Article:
This paper reflects the research and thoughts of a student at the time the paper was written for a course at Bryn Mawr College. Like other materials on Serendip, it is not intended to be "authoritative" but rather to help others further develop their own explorations. Web links were active as of the time the paper was posted but are not updated.
Intuitions, Revisions: Storytelling as Inquiry
2005 Web Report
Have you ever known something without knowing how? Have you ever instinctually felt one way despite intellectual evidence to the contrary? That instinctual feeling is tacit knowledge, which is all our unconscious understanding and which governs all of our habitual daily interactions, such as acknowledging people as we pass by them on the street, or sitting at the same desk everyday, although the teacher has not assigned seats. While this type of tacit influence on our actions may be innocuous, and indeed necessary for continuing in day to day social interactions harmoniously, tacit knowledge may have a greater influence on our actions, emotions, and decisions than we are aware. In each generation, a small group of people try to revise stories: societal beliefs, theories, commonly accepted practices- and are inevitably met with the fear and anger of many who want things to stay the same. Oftentimes, these advocates against change fight adamantly for their beliefs, despite convincing evidence that they are, in fact, wrong. Some people may go so far as to accept these stories intellectually, yet inwardly have a gut feeling that rebels against the common sense and evidence that proves the new story. This inability to reconcile intellectual understanding with an instinctual gut feeling is due to tacit knowledge and inspires a two part question: can tacit knowledge be taught by society? And if so, can we change that knowledge once it has become ingrained?
To better understand tacit knowledge, I ran a small test of my own on the Bryn Mawr College campus concerning what we know as unspoken or unwritten rules. While walking around campus, I would, in passing people, acknowledge them despite the fact that I didn't know them. Instinctually, my inclination was to look the other way or look down as we passed each other and, I noticed, that was how many subjects behaved. When I did acknowledge them, many of my subjects became visibly uncomfortable. However, some more naturally friendly people didn't seem to mind a brief, polite, impersonal greeting (which is also, in terms of unspoken rules, appropriate to do). Yet when I maintained eye contact with them for longer than felt comfortable, they also became flustered and unsettled.
From this experiment, I conclude that much of our behavior, especially minor day-to-day interactions such as greeting each other in passing, deciding where to sit in a classroom, or tapping a pen absently on a desk, is influenced by tacit knowledge. The fact is that our conscious mind cannot possibly handle the vast amount of information that we deal with every day. Therefore, we have relied on our unconscious mind, or our tacit knowledge, to help us. Rather than consciously debating how or when to greet someone in passing, we instinctually know how to handle this small interaction. Through our daily dependence on our tacit knowledge, we learn to trust our instincts and so when something goes against our tacit knowledge, we get an innate feeling of wrongness. That innate feeling of wrongness translates into our conscious actions, and may be why we cannot accept new stories, even if they are proven intellectually to be true.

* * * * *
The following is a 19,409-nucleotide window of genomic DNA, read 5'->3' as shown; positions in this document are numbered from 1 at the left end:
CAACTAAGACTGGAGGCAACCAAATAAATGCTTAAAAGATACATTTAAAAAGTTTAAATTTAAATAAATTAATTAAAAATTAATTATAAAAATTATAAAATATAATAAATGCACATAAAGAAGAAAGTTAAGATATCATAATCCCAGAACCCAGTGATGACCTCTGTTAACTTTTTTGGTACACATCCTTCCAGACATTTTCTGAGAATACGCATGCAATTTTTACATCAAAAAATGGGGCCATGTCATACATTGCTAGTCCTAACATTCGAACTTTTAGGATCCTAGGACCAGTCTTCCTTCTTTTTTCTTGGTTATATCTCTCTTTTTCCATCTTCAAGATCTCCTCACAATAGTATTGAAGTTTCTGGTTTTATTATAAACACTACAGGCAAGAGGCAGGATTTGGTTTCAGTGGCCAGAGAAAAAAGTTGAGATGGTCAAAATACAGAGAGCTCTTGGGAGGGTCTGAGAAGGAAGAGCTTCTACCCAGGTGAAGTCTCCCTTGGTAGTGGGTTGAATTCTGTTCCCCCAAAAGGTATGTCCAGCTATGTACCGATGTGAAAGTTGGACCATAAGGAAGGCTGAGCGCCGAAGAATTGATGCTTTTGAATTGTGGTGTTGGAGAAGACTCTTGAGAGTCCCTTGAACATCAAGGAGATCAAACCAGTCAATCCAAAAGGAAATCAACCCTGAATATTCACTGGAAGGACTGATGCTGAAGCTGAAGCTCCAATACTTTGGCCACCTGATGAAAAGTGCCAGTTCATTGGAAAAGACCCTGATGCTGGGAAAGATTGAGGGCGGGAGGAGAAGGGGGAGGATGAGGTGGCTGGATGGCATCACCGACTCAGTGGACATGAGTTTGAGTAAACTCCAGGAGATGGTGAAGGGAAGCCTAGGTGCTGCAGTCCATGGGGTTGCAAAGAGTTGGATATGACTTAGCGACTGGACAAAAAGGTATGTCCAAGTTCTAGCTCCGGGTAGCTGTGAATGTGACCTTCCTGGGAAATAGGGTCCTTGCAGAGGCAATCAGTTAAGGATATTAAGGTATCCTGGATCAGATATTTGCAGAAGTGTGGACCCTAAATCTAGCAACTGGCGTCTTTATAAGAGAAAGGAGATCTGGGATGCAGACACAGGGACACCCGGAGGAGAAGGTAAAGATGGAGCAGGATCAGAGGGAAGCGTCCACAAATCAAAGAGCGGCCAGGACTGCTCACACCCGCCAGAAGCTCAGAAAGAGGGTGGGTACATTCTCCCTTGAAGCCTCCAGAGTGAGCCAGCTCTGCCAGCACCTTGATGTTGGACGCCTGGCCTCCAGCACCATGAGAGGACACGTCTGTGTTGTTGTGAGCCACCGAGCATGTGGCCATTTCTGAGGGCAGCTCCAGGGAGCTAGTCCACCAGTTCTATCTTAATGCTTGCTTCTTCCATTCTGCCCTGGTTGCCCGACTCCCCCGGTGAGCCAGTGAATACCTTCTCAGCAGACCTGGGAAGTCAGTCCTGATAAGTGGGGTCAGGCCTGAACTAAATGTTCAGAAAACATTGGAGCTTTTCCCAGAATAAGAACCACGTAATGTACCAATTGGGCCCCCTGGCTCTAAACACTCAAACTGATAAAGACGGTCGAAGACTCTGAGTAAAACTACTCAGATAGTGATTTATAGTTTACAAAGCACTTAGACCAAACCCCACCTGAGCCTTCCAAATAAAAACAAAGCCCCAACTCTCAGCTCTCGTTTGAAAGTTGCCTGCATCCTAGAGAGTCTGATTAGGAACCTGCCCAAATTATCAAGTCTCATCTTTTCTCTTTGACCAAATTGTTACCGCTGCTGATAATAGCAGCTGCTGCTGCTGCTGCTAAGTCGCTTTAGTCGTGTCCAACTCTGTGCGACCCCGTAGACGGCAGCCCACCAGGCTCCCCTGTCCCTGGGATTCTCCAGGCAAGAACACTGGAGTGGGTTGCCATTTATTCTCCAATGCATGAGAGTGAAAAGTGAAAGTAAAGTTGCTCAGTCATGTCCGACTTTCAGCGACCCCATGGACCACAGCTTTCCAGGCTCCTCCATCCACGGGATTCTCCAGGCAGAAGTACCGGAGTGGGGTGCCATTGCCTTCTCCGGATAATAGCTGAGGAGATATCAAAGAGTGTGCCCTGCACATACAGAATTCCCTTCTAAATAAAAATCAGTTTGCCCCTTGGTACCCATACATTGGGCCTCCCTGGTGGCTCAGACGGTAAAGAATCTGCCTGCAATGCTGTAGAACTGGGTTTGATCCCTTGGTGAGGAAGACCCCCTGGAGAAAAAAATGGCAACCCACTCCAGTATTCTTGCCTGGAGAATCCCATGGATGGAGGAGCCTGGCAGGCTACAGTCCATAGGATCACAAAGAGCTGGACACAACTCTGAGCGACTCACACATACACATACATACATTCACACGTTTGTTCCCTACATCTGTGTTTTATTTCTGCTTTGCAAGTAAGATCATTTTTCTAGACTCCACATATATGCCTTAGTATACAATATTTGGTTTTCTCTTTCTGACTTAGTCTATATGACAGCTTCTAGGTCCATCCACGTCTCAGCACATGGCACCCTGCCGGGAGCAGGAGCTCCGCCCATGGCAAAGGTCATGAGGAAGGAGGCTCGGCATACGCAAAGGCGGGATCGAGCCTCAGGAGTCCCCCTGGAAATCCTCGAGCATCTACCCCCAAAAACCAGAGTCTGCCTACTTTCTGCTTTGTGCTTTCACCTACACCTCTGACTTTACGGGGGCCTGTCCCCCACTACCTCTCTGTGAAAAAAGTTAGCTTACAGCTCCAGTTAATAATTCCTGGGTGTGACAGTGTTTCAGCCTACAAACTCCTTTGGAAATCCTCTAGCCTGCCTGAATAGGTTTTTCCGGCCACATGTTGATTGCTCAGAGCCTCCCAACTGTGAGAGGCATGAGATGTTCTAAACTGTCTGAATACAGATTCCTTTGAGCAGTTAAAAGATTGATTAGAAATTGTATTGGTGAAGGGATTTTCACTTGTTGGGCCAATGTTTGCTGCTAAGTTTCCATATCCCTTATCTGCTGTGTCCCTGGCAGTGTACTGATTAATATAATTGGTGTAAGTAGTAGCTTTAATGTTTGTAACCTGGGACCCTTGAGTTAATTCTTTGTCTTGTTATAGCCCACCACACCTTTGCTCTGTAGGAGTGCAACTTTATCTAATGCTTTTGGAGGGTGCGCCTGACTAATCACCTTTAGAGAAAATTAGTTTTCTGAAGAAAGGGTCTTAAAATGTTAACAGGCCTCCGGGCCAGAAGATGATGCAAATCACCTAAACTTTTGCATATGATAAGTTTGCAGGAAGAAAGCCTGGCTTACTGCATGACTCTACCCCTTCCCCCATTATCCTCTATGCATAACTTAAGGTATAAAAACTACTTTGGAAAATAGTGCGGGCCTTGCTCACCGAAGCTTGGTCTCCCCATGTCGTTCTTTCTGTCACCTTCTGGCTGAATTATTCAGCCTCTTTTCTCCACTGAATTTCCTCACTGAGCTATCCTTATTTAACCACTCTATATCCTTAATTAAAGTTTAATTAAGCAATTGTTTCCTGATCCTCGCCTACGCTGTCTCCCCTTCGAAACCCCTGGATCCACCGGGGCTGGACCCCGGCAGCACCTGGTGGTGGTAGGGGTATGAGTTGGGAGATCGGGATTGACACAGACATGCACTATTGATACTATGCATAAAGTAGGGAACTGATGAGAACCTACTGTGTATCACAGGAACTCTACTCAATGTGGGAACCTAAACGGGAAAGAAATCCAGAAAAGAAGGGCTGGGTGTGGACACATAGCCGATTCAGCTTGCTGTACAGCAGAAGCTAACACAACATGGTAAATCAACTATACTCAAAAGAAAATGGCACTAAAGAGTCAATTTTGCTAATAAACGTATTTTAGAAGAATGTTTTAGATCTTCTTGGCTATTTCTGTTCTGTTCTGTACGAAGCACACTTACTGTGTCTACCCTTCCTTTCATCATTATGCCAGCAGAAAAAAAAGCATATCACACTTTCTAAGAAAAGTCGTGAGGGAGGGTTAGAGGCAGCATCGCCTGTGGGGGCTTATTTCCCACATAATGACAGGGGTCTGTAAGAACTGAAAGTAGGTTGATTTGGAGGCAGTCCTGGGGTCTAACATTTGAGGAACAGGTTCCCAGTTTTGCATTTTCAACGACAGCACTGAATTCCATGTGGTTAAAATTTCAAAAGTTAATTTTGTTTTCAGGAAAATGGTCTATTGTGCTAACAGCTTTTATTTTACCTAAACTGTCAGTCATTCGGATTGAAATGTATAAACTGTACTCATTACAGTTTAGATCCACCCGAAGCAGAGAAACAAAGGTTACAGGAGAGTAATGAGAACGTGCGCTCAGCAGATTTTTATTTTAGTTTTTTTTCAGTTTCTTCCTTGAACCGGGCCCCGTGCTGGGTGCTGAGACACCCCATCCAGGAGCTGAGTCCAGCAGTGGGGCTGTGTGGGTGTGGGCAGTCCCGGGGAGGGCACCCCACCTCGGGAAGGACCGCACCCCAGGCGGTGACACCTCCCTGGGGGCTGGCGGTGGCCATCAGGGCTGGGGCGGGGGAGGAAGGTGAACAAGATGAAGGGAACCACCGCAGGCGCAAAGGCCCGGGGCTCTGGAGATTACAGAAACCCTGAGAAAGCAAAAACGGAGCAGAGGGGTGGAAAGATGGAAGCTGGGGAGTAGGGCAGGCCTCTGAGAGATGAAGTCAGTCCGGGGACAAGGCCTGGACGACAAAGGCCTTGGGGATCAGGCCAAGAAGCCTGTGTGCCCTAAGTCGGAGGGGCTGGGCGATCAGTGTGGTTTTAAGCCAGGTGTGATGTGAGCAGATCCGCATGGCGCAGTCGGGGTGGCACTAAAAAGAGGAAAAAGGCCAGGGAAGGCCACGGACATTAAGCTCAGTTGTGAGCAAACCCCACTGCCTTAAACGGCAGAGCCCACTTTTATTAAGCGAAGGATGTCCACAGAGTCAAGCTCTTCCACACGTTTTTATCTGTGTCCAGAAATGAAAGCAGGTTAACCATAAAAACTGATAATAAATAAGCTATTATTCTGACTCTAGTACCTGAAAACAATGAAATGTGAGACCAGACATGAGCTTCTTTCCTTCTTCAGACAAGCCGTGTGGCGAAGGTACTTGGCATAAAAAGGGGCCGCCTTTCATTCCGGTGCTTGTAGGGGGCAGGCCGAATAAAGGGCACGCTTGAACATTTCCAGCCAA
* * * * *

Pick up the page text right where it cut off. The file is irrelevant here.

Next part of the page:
So is this tacit knowledge that we deal with every day inborn in humans or do we learn it from our societies? Actually, tacit knowledge is probably a combination of both. In Steven Pinker's article on the instinct to acquire language, he discusses a child 's natural ability to pick up language. "Language is not a cultural artifact that we learn the way we learn to tell time or how the federal government works. Instead, it is a distinct piece of the biological makeup of our brains. Language is a complex, specialized skill, which develops in the child spontaneously, without conscious effort or formal instruction, is deployed without awareness of its underlying logic, is qualitatively the same in every individual, and is distinct from more general abilities to process information or behave intelligently. For these reasons some cognitive scientists have described language as a psychological faculty, a mental organ, a neural system, and a computational module. But I prefer the admittedly quaint term, instinct" (Pinker 18).
Yet while some of our tacit learning is inborn, it is also possible to assimilate personal and societal experiences into our tacit knowledge. Consider Bertolt Brecht's play, Galileo, where the title character makes the astounding new discovery that the earth revolves around the sun. Despite the evidence for his case, which even a church official deems to be legitimate, many people fear and reject his theory, calling it absurd and blasphemous. Galileo tries to prove his theory by showing people the evidence, but they refuse to see it, and the Church, incensed with Galileo's theory, forces him to publicly recant it. Nowadays, Galileo's theory is the most widely accepted and is taught in schools across the world. Why such a drastic change? Because Galileo's society and our modern society have different cultural theories embedded in our tacit knowledge.
In the time of Galileo's society, the Church was the most powerful governing body and people lived according to the Church's rule in almost every aspect of their lives. The Church beliefs and teachings, including the one that said that the earth was the center of the universe, was ingrained in people. So when Galileo changed the story of his society, people's tacit knowledge rebelled against what felt innately wrong. It was for this reason that, despite all the evidence to the contrary, they could not consciously accept Galileo theory.